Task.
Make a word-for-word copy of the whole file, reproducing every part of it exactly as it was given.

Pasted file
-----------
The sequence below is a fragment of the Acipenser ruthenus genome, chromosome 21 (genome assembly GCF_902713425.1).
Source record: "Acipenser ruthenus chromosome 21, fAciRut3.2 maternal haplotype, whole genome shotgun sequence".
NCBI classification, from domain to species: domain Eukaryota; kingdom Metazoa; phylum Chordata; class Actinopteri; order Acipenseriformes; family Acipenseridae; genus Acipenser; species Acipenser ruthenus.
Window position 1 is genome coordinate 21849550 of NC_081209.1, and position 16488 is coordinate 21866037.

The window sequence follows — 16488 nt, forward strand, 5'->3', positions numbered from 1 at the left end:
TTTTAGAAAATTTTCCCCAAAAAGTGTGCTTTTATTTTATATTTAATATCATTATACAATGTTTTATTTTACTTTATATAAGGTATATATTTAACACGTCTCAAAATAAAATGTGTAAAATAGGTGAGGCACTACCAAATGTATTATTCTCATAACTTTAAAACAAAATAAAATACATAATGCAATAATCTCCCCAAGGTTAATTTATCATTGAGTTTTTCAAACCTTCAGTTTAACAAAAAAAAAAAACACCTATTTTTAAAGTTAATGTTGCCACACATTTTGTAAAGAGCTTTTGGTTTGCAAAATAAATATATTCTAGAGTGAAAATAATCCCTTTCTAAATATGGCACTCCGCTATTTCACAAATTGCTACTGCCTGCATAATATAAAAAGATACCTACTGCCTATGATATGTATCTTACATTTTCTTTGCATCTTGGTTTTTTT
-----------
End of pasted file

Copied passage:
The sequence below is a fragment of the Acipenser ruthenus genome, chromosome 21 (genome assembly GCF_902713425.1).
Source record: "Acipenser ruthenus chromosome 21, fAciRut3.2 maternal haplotype, whole genome shotgun sequence".
NCBI classification, from domain to species: domain Eukaryota; kingdom Metazoa; phylum Chordata; class Actinopteri; order Acipenseriformes; family Acipenseridae; genus Acipenser; species Acipenser ruthenus.
Window position 1 is genome coordinate 21849550 of NC_081209.1, and position 16488 is coordinate 21866037.

The window sequence follows — 16488 nt, forward strand, 5'->3', positions numbered from 1 at the left end:
TTTTAGAAAATTTTCCCCAAAAAGTGTGCTTTTATTTTATATTTAATATCATTATACAATGTTTTATTTTACTTTATATAAGGTATATATTTAACACGTCTCAAAATAAAATGTGTAAAATAGGTGAGGCACTACCAAATGTATTATTCTCATAACTTTAAAACAAAATAAAATACATAATGCAATAATCTCCCCAAGGTTAATTTATCATTGAGTTTTTCAAACCTTCAGTTTAACAAAAAAAAAAAACACCTATTTTTAAAGTTAATGTTGCCACACATTTTGTAAAGAGCTTTTGGTTTGCAAAATAAATATATTCTAGAGTGAAAATAATCCCTTTCTAAATATGGCACTCCGCTATTTCACAAATTGCTACTGCCTGCATAATATAAAAAGATACCTACTGCCTATGATATGTATCTTACATTTTCTTTGCATCTTGGTTTTTTT